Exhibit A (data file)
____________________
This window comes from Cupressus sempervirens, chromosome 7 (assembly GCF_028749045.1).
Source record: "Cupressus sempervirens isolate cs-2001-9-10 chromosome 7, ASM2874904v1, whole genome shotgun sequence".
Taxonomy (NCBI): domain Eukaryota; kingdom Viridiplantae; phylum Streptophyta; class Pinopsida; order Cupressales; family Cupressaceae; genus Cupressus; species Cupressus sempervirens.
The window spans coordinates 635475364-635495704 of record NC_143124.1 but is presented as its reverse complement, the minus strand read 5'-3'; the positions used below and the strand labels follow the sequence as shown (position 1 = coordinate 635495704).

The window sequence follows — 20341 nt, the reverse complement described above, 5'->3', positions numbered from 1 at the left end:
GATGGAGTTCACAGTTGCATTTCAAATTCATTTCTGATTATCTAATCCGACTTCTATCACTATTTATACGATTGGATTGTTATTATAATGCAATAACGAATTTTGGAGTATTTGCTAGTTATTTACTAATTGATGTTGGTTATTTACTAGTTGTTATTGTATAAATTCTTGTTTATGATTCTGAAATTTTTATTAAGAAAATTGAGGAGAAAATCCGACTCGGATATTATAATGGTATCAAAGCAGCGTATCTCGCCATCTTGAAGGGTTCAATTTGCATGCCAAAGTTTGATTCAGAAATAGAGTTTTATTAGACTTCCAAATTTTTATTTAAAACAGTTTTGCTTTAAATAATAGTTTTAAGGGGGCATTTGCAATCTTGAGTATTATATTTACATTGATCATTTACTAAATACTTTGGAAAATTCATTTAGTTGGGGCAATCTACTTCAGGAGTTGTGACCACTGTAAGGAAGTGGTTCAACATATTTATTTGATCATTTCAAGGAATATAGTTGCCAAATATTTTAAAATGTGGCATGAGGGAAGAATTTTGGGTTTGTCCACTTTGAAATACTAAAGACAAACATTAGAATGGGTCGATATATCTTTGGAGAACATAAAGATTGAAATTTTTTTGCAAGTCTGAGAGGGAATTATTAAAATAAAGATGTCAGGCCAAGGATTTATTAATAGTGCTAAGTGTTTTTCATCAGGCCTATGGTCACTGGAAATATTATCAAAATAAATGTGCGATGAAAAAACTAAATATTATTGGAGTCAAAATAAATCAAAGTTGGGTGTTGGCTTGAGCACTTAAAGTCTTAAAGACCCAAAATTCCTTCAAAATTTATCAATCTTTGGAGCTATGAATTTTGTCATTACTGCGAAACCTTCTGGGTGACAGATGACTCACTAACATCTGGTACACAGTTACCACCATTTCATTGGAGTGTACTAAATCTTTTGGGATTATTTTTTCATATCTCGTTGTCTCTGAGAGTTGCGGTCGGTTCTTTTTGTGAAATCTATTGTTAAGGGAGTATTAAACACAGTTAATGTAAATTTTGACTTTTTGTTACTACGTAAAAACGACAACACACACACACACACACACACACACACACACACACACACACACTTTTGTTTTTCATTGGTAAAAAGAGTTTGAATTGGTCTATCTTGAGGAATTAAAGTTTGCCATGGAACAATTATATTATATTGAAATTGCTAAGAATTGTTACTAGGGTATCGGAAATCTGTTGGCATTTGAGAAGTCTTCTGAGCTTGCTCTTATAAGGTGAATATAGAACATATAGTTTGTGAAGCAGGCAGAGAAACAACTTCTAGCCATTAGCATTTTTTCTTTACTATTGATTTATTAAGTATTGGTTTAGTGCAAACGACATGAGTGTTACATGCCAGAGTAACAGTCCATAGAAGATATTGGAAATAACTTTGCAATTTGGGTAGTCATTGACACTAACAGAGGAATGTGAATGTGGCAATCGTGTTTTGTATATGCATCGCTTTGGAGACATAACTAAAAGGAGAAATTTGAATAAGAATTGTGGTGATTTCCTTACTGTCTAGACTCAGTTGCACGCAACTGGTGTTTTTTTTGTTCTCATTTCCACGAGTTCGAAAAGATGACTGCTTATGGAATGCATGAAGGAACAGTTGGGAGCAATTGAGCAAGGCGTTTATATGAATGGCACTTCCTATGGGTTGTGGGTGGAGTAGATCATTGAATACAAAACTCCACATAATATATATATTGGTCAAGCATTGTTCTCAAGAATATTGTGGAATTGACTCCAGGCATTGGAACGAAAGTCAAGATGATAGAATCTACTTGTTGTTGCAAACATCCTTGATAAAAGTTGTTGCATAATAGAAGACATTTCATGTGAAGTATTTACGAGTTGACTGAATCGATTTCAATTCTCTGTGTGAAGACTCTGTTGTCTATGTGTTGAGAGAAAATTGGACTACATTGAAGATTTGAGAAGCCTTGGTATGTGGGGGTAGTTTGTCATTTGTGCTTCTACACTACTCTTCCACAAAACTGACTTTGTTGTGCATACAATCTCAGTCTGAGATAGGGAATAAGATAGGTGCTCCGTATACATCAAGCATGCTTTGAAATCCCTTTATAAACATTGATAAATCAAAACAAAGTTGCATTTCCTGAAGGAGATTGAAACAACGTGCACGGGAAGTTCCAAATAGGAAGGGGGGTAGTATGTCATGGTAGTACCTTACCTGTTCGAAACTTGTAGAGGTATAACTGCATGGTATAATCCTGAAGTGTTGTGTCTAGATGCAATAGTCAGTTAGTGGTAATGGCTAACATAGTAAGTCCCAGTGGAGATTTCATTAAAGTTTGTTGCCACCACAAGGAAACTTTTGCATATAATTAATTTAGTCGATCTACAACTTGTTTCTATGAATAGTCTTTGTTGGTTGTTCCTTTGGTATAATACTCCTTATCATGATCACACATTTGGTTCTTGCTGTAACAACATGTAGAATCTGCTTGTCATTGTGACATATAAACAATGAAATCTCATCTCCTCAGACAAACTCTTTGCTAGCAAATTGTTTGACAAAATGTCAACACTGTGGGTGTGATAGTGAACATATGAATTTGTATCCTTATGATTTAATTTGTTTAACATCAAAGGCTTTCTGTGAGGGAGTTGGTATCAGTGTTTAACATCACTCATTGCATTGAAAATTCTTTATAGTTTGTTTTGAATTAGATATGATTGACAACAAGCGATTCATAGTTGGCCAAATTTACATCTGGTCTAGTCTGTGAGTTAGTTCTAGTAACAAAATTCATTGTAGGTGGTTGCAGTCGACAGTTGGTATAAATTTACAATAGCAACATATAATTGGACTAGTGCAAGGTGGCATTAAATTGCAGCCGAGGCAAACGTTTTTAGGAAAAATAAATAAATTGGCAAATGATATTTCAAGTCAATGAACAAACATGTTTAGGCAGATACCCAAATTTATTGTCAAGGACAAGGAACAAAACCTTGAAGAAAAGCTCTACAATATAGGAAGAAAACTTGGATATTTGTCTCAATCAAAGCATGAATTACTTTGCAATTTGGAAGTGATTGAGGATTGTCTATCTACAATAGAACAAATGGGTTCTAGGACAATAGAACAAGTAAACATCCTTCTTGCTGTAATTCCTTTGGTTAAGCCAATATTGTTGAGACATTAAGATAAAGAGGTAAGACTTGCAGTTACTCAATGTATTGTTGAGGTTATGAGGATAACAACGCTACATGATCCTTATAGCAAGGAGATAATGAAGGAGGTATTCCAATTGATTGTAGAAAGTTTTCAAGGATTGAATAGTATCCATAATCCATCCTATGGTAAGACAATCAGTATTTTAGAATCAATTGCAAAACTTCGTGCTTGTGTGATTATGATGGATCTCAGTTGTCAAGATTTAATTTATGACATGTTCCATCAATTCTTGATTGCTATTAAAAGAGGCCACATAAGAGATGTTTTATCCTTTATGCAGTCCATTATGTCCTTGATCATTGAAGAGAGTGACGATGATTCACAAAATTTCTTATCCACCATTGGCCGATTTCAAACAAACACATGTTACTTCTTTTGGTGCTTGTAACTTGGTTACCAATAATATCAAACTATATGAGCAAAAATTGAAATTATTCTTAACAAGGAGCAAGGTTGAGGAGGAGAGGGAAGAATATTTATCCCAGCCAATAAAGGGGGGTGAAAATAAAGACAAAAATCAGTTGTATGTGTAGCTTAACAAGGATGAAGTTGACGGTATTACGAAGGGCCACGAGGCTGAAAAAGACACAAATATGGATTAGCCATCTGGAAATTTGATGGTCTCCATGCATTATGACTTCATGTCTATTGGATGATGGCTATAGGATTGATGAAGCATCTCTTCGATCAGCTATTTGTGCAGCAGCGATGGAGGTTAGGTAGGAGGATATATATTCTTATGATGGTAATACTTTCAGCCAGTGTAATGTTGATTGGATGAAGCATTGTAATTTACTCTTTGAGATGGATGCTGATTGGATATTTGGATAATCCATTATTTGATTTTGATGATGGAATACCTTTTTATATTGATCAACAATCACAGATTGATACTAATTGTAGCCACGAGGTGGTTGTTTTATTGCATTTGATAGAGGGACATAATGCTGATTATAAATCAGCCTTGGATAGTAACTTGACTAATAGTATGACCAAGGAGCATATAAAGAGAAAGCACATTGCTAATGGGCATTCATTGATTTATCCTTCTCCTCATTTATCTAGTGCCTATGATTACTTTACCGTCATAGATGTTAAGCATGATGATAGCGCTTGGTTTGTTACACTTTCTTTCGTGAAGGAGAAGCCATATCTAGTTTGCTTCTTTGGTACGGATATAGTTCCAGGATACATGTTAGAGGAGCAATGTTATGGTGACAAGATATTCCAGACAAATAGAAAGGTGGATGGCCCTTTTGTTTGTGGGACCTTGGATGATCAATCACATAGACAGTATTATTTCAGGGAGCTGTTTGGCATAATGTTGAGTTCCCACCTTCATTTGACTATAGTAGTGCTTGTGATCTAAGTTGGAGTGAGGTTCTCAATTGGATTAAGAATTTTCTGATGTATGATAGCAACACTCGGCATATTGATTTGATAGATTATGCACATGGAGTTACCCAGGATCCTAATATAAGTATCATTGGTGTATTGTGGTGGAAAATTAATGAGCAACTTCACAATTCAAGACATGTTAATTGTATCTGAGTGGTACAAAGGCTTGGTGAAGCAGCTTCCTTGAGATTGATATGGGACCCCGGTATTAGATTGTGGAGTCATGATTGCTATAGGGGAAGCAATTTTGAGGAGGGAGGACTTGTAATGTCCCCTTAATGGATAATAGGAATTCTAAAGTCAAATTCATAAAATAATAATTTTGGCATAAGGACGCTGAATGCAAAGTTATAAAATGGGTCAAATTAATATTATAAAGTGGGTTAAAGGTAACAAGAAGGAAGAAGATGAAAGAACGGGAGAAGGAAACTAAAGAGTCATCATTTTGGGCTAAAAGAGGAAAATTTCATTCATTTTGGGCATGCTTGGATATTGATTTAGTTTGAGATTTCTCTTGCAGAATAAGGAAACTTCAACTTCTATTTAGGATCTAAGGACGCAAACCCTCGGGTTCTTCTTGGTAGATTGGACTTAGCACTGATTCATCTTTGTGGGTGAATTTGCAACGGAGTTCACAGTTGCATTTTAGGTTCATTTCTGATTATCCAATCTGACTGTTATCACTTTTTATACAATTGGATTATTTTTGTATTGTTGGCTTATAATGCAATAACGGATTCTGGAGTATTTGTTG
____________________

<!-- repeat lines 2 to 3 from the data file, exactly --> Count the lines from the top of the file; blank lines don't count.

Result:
Source record: "Cupressus sempervirens isolate cs-2001-9-10 chromosome 7, ASM2874904v1, whole genome shotgun sequence".
Taxonomy (NCBI): domain Eukaryota; kingdom Viridiplantae; phylum Streptophyta; class Pinopsida; order Cupressales; family Cupressaceae; genus Cupressus; species Cupressus sempervirens.